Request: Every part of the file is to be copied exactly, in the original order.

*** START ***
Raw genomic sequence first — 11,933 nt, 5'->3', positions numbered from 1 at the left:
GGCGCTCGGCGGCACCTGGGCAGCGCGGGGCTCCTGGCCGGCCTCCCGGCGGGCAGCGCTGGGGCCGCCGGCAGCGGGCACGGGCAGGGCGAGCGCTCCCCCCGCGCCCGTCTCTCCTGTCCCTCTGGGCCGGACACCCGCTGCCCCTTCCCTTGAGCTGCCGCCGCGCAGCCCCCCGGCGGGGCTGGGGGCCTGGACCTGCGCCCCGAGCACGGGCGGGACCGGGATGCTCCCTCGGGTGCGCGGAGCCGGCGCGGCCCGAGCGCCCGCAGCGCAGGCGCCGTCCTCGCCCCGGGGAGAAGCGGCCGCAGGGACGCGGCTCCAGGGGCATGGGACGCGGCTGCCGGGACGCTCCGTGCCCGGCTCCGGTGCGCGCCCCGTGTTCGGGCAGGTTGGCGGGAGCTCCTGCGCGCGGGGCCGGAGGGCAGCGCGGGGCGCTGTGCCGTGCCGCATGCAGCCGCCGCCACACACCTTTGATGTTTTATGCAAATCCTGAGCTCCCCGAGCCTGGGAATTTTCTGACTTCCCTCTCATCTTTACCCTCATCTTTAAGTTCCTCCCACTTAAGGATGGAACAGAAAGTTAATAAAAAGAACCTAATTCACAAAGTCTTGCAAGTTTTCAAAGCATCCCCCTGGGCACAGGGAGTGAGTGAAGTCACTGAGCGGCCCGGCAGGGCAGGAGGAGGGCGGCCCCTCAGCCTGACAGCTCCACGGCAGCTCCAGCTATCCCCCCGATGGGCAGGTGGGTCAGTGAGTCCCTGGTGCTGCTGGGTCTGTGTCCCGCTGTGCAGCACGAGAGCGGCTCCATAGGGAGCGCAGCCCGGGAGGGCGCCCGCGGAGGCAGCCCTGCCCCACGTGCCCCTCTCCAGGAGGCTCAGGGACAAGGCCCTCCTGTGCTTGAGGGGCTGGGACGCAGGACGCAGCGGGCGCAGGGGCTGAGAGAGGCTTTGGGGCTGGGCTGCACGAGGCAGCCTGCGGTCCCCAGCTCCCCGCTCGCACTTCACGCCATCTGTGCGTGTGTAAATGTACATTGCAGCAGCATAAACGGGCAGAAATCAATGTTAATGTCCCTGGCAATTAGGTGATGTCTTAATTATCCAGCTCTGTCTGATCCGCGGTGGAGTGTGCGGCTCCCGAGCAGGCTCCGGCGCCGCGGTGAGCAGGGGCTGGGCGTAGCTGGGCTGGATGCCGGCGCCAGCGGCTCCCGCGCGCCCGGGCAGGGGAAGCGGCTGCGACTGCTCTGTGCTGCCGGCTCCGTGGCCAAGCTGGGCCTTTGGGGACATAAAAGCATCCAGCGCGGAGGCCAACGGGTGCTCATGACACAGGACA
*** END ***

Raw genomic sequence first — 11,933 nt, 5'->3', positions numbered from 1 at the left:
GGCGCTCGGCGGCACCTGGGCAGCGCGGGGCTCCTGGCCGGCCTCCCGGCGGGCAGCGCTGGGGCCGCCGGCAGCGGGCACGGGCAGGGCGAGCGCTCCCCCCGCGCCCGTCTCTCCTGTCCCTCTGGGCCGGACACCCGCTGCCCCTTCCCTTGAGCTGCCGCCGCGCAGCCCCCCGGCGGGGCTGGGGGCCTGGACCTGCGCCCCGAGCACGGGCGGGACCGGGATGCTCCCTCGGGTGCGCGGAGCCGGCGCGGCCCGAGCGCCCGCAGCGCAGGCGCCGTCCTCGCCCCGGGGAGAAGCGGCCGCAGGGACGCGGCTCCAGGGGCATGGGACGCGGCTGCCGGGACGCTCCGTGCCCGGCTCCGGTGCGCGCCCCGTGTTCGGGCAGGTTGGCGGGAGCTCCTGCGCGCGGGGCCGGAGGGCAGCGCGGGGCGCTGTGCCGTGCCGCATGCAGCCGCCGCCACACACCTTTGATGTTTTATGCAAATCCTGAGCTCCCCGAGCCTGGGAATTTTCTGACTTCCCTCTCATCTTTACCCTCATCTTTAAGTTCCTCCCACTTAAGGATGGAACAGAAAGTTAATAAAAAGAACCTAATTCACAAAGTCTTGCAAGTTTTCAAAGCATCCCCCTGGGCACAGGGAGTGAGTGAAGTCACTGAGCGGCCCGGCAGGGCAGGAGGAGGGCGGCCCCTCAGCCTGACAGCTCCACGGCAGCTCCAGCTATCCCCCCGATGGGCAGGTGGGTCAGTGAGTCCCTGGTGCTGCTGGGTCTGTGTCCCGCTGTGCAGCACGAGAGCGGCTCCATAGGGAGCGCAGCCCGGGAGGGCGCCCGCGGAGGCAGCCCTGCCCCACGTGCCCCTCTCCAGGAGGCTCAGGGACAAGGCCCTCCTGTGCTTGAGGGGCTGGGACGCAGGACGCAGCGGGCGCAGGGGCTGAGAGAGGCTTTGGGGCTGGGCTGCACGAGGCAGCCTGCGGTCCCCAGCTCCCCGCTCGCACTTCACGCCATCTGTGCGTGTGTAAATGTACATTGCAGCAGCATAAACGGGCAGAAATCAATGTTAATGTCCCTGGCAATTAGGTGATGTCTTAATTATCCAGCTCTGTCTGATCCGCGGTGGAGTGTGCGGCTCCCGAGCAGGCTCCGGCGCCGCGGTGAGCAGGGGCTGGGCGTAGCTGGGCTGGATGCCGGCGCCAGCGGCTCCCGCGCGCCCGGGCAGGGGAAGCGGCTGCGACTGCTCTGTGCTGCCGGCTCCGTGGCCAAGCTGGGCCTTTGGGGACATAAAAGCATCCAGCGCGGAGGCCAACGGGTGCTCATGACACAGGACA